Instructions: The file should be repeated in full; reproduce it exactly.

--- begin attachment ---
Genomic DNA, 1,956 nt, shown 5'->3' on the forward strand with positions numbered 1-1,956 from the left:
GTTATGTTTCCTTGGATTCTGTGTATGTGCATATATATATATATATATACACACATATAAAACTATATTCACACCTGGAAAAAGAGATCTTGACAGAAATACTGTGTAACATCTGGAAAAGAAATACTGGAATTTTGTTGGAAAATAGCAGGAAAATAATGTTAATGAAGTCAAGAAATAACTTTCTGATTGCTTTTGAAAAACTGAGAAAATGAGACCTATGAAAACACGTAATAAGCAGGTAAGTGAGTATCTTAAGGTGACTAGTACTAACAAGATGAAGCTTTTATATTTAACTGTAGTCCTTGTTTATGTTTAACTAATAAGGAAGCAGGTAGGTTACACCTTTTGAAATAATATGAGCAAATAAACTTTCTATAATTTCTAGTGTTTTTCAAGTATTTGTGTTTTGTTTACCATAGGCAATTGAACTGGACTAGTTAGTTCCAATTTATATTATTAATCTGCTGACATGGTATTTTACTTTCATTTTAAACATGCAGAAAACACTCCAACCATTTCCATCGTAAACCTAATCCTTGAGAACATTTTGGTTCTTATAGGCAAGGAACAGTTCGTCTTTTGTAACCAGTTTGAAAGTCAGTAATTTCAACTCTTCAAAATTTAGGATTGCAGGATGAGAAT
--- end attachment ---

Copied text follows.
Genomic DNA, 1,956 nt, shown 5'->3' on the forward strand with positions numbered 1-1,956 from the left:
GTTATGTTTCCTTGGATTCTGTGTATGTGCATATATATATATATATATACACACATATAAAACTATATTCACACCTGGAAAAAGAGATCTTGACAGAAATACTGTGTAACATCTGGAAAAGAAATACTGGAATTTTGTTGGAAAATAGCAGGAAAATAATGTTAATGAAGTCAAGAAATAACTTTCTGATTGCTTTTGAAAAACTGAGAAAATGAGACCTATGAAAACACGTAATAAGCAGGTAAGTGAGTATCTTAAGGTGACTAGTACTAACAAGATGAAGCTTTTATATTTAACTGTAGTCCTTGTTTATGTTTAACTAATAAGGAAGCAGGTAGGTTACACCTTTTGAAATAATATGAGCAAATAAACTTTCTATAATTTCTAGTGTTTTTCAAGTATTTGTGTTTTGTTTACCATAGGCAATTGAACTGGACTAGTTAGTTCCAATTTATATTATTAATCTGCTGACATGGTATTTTACTTTCATTTTAAACATGCAGAAAACACTCCAACCATTTCCATCGTAAACCTAATCCTTGAGAACATTTTGGTTCTTATAGGCAAGGAACAGTTCGTCTTTTGTAACCAGTTTGAAAGTCAGTAATTTCAACTCTTCAAAATTTAGGATTGCAGGATGAGAAT